This article originally appeared at TomDispatch.com. Go here to listen to the author discuss "us versus them" and "us with them" myths.
When I try to figure out why we are still in Afghanistan, though every ounce of logic says we ought to get out, an unexpected conversation I had last year haunts me. Doing neighborhood political canvassing, I knocked on the door of a cheerful man who was just about to tune in to his favorite radio show: Rush Limbaugh. He was kind enough to let me stay and we talked.
Conservatives are often the nicest people—that’s what I told him—the ones you’d like to have as neighbors. Then I said: I bet you’re always willing to help your neighbors when they need it. Absolutely, he replied.
So why, I asked, don’t you want to help out people across town who have the same needs, even if they’re strangers? His answer came instantly: because I know my neighbors work hard and do all they can to take care of themselves. I don’t know about those people across town.
He didn’t have to say more (though he did). I knew the rest of the story: Why should I give my hard-earned money to the government so they can hand it out to strangers who, for all I know, are good-for-nothing loafers and mooches? I want to be free to decide what to do with my dough, and I’ll give it to responsible people who believe in taking care of themselves and their families, just like me. I’ll give my money to the government only to protect us from strangers in distant lands who don’t believe in the sacred rights of the individual and aim to take my freedom and money away.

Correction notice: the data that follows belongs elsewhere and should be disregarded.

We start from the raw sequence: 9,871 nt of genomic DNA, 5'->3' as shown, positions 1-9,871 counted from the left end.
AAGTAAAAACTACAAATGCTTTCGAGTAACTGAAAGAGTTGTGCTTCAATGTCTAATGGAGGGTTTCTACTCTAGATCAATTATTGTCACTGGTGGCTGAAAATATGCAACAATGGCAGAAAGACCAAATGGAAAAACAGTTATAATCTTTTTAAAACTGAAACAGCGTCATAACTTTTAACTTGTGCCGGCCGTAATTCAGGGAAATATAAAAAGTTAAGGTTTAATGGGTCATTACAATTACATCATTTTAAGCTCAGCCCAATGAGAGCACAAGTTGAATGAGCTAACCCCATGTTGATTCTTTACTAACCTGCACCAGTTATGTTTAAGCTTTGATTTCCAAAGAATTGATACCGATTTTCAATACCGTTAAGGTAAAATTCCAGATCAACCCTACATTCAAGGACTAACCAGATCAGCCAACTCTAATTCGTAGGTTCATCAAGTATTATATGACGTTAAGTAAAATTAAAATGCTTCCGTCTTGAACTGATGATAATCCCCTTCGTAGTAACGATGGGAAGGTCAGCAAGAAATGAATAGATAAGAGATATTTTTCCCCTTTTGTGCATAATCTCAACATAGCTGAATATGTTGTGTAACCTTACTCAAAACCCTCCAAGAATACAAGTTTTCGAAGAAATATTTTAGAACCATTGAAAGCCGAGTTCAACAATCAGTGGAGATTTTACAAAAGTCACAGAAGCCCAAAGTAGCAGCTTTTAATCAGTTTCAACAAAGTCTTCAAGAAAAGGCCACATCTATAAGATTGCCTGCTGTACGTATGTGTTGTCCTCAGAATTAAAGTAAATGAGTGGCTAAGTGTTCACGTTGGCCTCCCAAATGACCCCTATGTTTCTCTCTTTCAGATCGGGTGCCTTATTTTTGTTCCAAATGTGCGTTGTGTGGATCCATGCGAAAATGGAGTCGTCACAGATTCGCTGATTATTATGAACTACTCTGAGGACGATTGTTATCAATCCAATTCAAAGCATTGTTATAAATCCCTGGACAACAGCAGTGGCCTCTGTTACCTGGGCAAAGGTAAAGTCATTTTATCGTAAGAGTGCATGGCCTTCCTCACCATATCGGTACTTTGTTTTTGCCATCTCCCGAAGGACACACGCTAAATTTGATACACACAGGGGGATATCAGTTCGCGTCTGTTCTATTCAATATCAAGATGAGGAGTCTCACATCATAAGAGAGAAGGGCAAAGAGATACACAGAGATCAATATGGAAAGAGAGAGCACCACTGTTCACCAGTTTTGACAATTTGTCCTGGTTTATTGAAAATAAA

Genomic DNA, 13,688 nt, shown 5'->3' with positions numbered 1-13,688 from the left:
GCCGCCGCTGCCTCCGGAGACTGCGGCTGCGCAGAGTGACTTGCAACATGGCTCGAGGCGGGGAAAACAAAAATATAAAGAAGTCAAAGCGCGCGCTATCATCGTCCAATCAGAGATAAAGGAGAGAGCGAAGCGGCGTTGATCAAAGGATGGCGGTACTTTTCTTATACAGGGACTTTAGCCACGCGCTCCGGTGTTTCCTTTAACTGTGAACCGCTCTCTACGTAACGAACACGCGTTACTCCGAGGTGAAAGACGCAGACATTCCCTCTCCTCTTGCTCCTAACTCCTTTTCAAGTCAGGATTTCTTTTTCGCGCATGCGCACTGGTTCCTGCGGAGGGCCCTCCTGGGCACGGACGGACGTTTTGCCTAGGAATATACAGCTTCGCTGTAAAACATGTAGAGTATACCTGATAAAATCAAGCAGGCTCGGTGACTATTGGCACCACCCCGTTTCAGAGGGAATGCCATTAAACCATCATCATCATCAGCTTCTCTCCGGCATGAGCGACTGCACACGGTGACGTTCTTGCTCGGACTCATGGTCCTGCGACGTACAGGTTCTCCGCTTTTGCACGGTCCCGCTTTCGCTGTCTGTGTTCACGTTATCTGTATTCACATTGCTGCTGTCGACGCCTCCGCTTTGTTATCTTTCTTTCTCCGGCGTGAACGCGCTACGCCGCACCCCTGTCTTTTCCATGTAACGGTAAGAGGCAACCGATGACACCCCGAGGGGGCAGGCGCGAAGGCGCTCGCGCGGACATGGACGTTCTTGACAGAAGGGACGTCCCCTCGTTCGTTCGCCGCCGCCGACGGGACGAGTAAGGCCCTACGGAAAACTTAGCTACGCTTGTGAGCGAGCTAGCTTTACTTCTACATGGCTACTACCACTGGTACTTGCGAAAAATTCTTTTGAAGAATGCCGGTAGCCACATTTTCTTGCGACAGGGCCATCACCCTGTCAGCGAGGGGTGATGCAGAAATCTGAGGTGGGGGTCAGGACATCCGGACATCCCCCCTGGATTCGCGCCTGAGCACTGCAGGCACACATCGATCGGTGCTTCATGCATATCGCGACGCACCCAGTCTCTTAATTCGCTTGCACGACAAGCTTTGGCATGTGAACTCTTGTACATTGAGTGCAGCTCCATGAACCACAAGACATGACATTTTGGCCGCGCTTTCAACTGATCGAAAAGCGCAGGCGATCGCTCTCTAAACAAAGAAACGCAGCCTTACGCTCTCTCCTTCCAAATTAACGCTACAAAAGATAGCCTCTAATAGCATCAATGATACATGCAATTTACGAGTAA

What a story it is—a tale of mythic proportions! As an historian of religions, I was trained to appreciate, even marvel at the myths people tell to make sense out of the chaos of their lives. So I can’t help admiring the conservative myth: so simple yet all encompassing, offering clear and easy-to-grasp answers that cut through the everyday complexities besetting us all.
Of course, the answers are far too simplistic, as stupid (in my opinion) as they are dangerous. But I was also trained to be nonjudgmental and to admire the power of a myth even when I find it morally abhorrent. And this one is impressive, with its classic good-guys-versus-bad-guys plot line turned into a stark political tale of freedom versus slavery.
White Americans, going back to early colonial times, generally assigned the role of "bad guys" to "savages" lurking in the wilderness beyond the borders of our civilized land. Whether they were redskins, commies, terrorists, or the Taliban, the plot has always remained the same.
Call it the myth of national security—or, more accurately, national insecurity, since it always tells us who and what to fear. It’s been a mighty (and mighty effective) myth exactly because it lays out with such clarity not just what Americans are against, but also what we are for, what we want to keep safe and secure: the freedom of the individual, especially the freedom to make and keep money.